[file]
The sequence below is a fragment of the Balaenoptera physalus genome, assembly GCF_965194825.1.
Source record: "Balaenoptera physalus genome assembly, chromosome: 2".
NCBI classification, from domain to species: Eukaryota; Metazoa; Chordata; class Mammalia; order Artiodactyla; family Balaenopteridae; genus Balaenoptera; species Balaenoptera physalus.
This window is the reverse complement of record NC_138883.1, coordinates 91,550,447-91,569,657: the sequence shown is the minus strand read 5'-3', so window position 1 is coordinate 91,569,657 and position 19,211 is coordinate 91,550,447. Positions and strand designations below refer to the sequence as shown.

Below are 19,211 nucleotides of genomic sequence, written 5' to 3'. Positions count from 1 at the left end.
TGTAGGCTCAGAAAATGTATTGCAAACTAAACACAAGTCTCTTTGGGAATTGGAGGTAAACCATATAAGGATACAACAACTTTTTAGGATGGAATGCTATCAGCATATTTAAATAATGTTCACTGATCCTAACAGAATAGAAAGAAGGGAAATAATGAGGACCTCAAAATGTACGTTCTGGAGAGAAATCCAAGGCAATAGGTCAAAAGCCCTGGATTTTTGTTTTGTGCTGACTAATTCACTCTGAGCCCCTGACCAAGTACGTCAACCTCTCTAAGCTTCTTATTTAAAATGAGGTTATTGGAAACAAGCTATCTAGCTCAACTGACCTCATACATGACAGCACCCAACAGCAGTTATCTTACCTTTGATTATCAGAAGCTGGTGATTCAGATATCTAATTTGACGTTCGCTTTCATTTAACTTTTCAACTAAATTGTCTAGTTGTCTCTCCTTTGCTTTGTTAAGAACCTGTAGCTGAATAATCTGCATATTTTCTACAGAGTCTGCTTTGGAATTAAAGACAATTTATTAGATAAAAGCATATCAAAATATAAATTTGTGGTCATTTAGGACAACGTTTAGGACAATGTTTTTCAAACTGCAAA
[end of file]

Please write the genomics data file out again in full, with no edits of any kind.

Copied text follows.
The sequence below is a fragment of the Balaenoptera physalus genome, assembly GCF_965194825.1.
Source record: "Balaenoptera physalus genome assembly, chromosome: 2".
NCBI classification, from domain to species: Eukaryota; Metazoa; Chordata; class Mammalia; order Artiodactyla; family Balaenopteridae; genus Balaenoptera; species Balaenoptera physalus.
This window is the reverse complement of record NC_138883.1, coordinates 91,550,447-91,569,657: the sequence shown is the minus strand read 5'-3', so window position 1 is coordinate 91,569,657 and position 19,211 is coordinate 91,550,447. Positions and strand designations below refer to the sequence as shown.

Below are 19,211 nucleotides of genomic sequence, written 5' to 3'. Positions count from 1 at the left end.
TGTAGGCTCAGAAAATGTATTGCAAACTAAACACAAGTCTCTTTGGGAATTGGAGGTAAACCATATAAGGATACAACAACTTTTTAGGATGGAATGCTATCAGCATATTTAAATAATGTTCACTGATCCTAACAGAATAGAAAGAAGGGAAATAATGAGGACCTCAAAATGTACGTTCTGGAGAGAAATCCAAGGCAATAGGTCAAAAGCCCTGGATTTTTGTTTTGTGCTGACTAATTCACTCTGAGCCCCTGACCAAGTACGTCAACCTCTCTAAGCTTCTTATTTAAAATGAGGTTATTGGAAACAAGCTATCTAGCTCAACTGACCTCATACATGACAGCACCCAACAGCAGTTATCTTACCTTTGATTATCAGAAGCTGGTGATTCAGATATCTAATTTGACGTTCGCTTTCATTTAACTTTTCAACTAAATTGTCTAGTTGTCTCTCCTTTGCTTTGTTAAGAACCTGTAGCTGAATAATCTGCATATTTTCTACAGAGTCTGCTTTGGAATTAAAGACAATTTATTAGATAAAAGCATATCAAAATATAAATTTGTGGTCATTTAGGACAACGTTTAGGACAATGTTTTTCAAACTGCAAA